Ways of seeing: Schools can flourish with the right plan
It’s Thursday morning on the farm. As I write this, the children at Wren’s Nest Preschool are singing and laughing as they slide down the snow covered hills. A spirit of hopefulness fills the air and my heart once again. And so we turn now to the gift of focusing on how to make things better for those who are suffering, instead of worrying what horrible thing will happen next.
For the past year or so, many of us have been trying to figure out ways to turn the huge financial challenges facing our school districts into an opportunity to do things differently: with greater benefit for our children, reduced stress for their parents, genuine support for our teachers, and economic renewal for our towns and villages.
Here is a summary of four easy pieces that we believe could help:
• Advocate strongly that all people in Vermont have health care coverage that is not dependent on their employers. This would remove one of the largest driving factors in escalating school budgets: Health insurance costs. And it would benefit all families and businesses.
• Encourage and allow pre-school parity: We have an excellent public/private partnership already in place that covers 10 hours a week of Pre-K, at no cost to parents. We can build on this base so that children have access to full day, full school-year care in the settings their parents choose. This will be good for children. In addition it will reduce stress on families by dramatically dropping their out-of-pocket expenses; stabilize the fragile early care and learning sector by keeping highly skilled teachers in the field; and promote the local economy by assuring businesses that employees have access to high quality care.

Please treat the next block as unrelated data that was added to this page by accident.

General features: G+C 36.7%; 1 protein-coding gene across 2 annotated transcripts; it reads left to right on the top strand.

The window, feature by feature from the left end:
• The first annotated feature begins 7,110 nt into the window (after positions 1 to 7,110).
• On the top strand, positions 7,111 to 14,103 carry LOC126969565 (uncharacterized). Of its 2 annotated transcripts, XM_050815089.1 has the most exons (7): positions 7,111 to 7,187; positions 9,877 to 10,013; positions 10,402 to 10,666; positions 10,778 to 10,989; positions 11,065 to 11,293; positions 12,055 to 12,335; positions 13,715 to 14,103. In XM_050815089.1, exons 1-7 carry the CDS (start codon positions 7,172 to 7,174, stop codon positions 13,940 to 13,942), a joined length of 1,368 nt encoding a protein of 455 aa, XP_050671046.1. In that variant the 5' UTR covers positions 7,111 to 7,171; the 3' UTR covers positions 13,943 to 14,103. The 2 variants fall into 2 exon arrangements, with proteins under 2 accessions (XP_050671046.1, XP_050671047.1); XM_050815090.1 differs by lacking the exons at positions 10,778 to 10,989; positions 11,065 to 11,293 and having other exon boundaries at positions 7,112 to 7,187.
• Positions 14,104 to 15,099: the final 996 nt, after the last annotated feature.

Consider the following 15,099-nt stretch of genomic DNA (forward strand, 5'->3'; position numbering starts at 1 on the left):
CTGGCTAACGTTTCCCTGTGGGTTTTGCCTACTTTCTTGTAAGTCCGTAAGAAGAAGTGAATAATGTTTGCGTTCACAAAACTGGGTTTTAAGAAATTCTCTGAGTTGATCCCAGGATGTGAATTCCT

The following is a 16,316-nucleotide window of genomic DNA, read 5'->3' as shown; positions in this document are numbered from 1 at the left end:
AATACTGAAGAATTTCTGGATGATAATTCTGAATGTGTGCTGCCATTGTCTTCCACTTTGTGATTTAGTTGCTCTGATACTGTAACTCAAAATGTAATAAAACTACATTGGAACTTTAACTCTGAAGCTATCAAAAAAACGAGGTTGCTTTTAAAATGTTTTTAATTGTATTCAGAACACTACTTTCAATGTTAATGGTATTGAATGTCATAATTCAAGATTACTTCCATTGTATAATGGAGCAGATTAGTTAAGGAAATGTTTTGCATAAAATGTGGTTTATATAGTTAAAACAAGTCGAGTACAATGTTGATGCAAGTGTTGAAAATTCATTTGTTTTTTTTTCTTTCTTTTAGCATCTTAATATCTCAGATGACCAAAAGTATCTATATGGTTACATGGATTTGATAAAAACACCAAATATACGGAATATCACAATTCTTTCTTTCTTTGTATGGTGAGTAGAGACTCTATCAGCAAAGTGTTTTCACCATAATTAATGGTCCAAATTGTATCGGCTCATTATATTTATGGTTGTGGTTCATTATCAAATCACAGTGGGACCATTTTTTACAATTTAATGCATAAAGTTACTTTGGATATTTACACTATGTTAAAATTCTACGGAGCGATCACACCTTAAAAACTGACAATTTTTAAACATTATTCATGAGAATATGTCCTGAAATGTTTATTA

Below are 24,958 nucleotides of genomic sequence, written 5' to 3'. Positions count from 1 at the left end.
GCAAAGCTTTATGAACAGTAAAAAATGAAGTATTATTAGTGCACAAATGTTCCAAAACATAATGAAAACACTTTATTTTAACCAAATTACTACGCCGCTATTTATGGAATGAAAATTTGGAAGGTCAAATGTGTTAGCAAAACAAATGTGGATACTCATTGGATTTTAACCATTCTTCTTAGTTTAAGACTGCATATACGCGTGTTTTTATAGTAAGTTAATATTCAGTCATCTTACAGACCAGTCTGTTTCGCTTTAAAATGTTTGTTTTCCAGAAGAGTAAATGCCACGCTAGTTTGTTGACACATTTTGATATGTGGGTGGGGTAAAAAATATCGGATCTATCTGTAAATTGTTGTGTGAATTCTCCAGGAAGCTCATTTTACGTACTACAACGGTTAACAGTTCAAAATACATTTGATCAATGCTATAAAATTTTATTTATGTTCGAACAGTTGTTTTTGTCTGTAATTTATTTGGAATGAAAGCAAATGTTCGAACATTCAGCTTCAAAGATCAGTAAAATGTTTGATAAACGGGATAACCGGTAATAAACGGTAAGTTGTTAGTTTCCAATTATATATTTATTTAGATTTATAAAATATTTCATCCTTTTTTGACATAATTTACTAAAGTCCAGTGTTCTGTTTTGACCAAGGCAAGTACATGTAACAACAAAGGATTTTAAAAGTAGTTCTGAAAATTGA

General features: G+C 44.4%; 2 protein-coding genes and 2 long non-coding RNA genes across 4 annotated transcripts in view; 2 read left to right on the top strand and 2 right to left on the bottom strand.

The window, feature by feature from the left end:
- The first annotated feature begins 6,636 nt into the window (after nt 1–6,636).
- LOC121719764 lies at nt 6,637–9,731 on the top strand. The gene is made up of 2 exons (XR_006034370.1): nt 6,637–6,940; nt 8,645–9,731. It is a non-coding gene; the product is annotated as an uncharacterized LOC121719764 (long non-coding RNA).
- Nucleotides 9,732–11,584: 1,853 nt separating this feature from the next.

• Invest in the very young. Economist James Heckman says these are the investments with the greatest rate of return. The documented reductions in the need for special services will be another benefit to our struggling school districts. By promoting stronger brain development and a more solid base of social/emotional skills, our children will have a brighter start on life. We can create a public private partnership that draws on the health, education, and economic development sectors to make this happen.
• Encourage and allow towns, school districts, and regional planning groups to work and budget together. This could provide the basis for converting our small town schools into community care and learning centers that will serve many ages and people. Groups in many districts are already doing this kind of innovative thinking. There is no reason Addison County could not be the leader.
I will explore how to accomplish each of these goals in future columns. In the meantime, if you’d like to contribute your wisdom and energy, please let me know.
Cheryl Mitchell is president of Treleven, a retreat and learning program located on her family’s sheep farm in Addison County. She does freelance consulting on issues related to children, families, social policy and farm to community work. She can be reached at [email protected]
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